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Dermoscopy of Trichostasis Spinulosa

Lucia Pozo, MD, PhD; Jonathan Bowling, FRCP; Conal M. Perrett, MRCP; Richard Bull, FRCP; Salvador J. Diaz-Cano, MD, PhD, FRCPath
Arch Dermatol. 2008;144(8):1088. doi:10.1001/archderm.144.8.1088.
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Trichostasis spinulosa (TS) is a relatively common but underdiagnosed disorder of hair follicles that retain successive telogen hairs. It has been described within skin lesions (secondary TS) or as an isolated finding (primary TS). Dermoscopy may help identify the characteristic hair tuft. We report 2 cases of TS.

The first case involved a 23-year-old woman who presented with a long-standing history of a light-brown papule on the lower part of her back. There was a black punctum in the upper central area of the lesion (Figure 1). Dermoscopy showed a sparse pigment network, multiple commalike blood vessels that are typical of intradermal melanocytic nevi, a few peripheral vellous hairs, and a small hair tuft emerging from the central punctum (Figure 2). Histologic examination confirmed the presence of an intradermal melanocytic nevus along with dilated folliculosebaceous units containing several cross-sectioned hair shafts (Figure 3). The second case involved a 30-year-old man who presented with a micropapular eruption on both flanks. Dermoscopy showed multiple vellous hairs erupting through the follicles (Figure 4).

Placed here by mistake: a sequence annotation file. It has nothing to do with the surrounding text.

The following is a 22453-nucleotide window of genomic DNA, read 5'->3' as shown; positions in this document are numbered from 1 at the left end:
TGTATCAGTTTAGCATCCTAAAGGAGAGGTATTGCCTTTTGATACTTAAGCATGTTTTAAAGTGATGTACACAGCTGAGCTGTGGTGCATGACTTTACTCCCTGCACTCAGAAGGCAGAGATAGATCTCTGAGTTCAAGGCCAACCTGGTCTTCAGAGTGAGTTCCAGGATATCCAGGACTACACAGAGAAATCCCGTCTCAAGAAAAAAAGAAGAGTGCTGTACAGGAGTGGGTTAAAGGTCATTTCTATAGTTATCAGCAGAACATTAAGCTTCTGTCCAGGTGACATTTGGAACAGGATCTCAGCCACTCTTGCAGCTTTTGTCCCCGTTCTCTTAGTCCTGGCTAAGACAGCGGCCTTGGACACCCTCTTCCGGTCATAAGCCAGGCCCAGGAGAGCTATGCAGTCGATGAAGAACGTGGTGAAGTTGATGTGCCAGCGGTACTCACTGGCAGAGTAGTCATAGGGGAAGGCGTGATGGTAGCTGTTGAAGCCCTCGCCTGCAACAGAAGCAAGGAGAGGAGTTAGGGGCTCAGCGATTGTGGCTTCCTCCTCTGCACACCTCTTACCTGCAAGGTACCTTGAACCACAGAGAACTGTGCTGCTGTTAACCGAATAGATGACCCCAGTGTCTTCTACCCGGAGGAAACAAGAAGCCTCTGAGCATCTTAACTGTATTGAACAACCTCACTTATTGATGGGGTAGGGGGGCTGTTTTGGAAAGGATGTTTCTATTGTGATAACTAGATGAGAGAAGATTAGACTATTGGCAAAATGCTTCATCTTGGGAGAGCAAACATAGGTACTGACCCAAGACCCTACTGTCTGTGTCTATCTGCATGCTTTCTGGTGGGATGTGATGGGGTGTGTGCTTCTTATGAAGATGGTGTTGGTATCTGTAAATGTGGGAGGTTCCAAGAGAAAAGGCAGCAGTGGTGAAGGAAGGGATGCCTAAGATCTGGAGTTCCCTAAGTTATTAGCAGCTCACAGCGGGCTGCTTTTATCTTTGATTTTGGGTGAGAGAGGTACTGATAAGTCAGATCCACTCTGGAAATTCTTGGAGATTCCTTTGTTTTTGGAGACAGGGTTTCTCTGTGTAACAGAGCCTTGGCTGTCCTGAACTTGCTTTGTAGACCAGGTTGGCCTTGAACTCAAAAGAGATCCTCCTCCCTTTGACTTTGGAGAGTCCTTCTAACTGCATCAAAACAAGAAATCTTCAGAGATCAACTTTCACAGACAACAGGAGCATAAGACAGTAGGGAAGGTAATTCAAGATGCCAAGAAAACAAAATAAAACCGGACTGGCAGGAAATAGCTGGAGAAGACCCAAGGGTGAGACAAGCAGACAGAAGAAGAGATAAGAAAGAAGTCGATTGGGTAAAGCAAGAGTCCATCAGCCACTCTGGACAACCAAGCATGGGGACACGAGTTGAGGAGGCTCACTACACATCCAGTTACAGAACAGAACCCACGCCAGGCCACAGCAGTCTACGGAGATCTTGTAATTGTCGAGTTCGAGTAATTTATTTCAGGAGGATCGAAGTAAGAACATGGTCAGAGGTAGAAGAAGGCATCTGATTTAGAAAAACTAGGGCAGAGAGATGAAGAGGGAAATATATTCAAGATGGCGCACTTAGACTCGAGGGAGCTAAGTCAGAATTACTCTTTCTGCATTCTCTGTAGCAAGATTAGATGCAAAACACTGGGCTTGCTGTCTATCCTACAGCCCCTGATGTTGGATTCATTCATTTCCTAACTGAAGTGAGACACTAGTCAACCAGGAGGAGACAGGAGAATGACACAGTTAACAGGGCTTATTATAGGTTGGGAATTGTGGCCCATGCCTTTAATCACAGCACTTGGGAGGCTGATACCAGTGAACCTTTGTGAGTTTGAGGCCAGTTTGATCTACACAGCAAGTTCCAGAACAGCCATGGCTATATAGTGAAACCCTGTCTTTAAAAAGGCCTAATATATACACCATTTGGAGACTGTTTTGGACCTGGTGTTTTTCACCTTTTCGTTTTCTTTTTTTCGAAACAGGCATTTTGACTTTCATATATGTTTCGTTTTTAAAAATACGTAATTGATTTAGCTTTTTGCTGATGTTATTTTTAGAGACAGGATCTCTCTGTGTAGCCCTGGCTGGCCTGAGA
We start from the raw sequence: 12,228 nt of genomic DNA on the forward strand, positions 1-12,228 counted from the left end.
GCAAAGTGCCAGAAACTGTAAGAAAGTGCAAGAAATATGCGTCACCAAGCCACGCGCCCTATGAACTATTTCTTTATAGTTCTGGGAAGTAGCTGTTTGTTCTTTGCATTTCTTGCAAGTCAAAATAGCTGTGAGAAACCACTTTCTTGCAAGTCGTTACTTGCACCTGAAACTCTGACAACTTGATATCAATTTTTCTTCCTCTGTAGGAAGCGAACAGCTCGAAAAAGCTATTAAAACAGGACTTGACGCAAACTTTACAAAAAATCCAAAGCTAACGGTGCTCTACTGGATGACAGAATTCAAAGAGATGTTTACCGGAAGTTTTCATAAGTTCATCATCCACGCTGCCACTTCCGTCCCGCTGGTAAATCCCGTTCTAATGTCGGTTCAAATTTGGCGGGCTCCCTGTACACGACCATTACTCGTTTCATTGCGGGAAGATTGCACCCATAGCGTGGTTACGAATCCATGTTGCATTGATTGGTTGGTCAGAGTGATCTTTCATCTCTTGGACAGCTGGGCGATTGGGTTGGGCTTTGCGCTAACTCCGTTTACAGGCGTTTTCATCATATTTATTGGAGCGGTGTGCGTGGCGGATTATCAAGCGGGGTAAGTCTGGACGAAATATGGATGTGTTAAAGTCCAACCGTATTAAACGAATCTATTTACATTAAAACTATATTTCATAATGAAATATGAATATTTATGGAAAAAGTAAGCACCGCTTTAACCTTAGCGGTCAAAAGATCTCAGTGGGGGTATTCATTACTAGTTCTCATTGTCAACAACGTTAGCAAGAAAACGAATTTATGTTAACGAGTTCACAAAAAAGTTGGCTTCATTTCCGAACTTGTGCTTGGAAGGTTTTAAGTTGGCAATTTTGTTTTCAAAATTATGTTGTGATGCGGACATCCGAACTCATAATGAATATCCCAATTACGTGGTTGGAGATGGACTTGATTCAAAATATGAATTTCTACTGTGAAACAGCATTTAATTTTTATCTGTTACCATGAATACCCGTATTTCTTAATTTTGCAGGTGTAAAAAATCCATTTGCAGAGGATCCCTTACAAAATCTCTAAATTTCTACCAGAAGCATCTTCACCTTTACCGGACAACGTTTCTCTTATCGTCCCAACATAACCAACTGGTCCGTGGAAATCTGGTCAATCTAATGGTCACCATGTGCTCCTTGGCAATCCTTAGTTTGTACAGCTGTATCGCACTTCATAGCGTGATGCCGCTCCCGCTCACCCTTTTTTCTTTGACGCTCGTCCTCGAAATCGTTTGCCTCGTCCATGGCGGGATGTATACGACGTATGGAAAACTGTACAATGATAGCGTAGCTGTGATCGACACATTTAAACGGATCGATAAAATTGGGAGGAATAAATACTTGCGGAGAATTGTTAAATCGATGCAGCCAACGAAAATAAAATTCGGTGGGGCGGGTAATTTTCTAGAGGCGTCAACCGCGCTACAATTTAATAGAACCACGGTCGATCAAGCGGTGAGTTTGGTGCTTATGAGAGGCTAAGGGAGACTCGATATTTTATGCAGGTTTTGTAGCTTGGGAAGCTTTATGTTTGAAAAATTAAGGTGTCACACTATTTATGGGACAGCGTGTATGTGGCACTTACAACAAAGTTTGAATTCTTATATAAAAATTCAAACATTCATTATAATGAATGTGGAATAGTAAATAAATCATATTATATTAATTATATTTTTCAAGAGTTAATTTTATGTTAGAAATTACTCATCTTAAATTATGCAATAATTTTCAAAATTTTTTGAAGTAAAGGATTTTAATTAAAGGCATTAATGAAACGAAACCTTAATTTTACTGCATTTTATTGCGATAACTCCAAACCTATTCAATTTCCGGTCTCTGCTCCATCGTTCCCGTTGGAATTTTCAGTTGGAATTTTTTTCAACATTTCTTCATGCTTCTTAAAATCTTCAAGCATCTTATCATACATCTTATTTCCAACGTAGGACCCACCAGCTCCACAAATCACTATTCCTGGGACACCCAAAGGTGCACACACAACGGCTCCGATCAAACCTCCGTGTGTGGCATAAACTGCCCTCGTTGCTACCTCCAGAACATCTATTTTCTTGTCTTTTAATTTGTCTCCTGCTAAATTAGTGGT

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Figure 1.

Intradermal nevus revealing a central punctum.

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Figure 2.

Dermoscopic examination shows a hair tuft corresponding to the dark punctum (original magnification ×10 [inset, ×15]).

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Figure 3.

Histologically, an intradermal melanocytic nevus was observed, revealing multiple hair shafts in a central dilated follicle (hematoxylin-eosin, original magnification ×200).

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Figure 4.

Dermoscopic image of multiple hair shafts emerging from a dilated pore (original magnification ×10).

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The American Medical Association is accredited by the Accreditation Council for Continuing Medical Education to provide continuing medical education for physicians. The AMA designates this journal-based CME activity for a maximum of 1 AMA PRA Category 1 CreditTM per course. Physicians should claim only the credit commensurate with the extent of their participation in the activity. Physicians who complete the CME course and score at least 80% correct on the quiz are eligible for AMA PRA Category 1 CreditTM.
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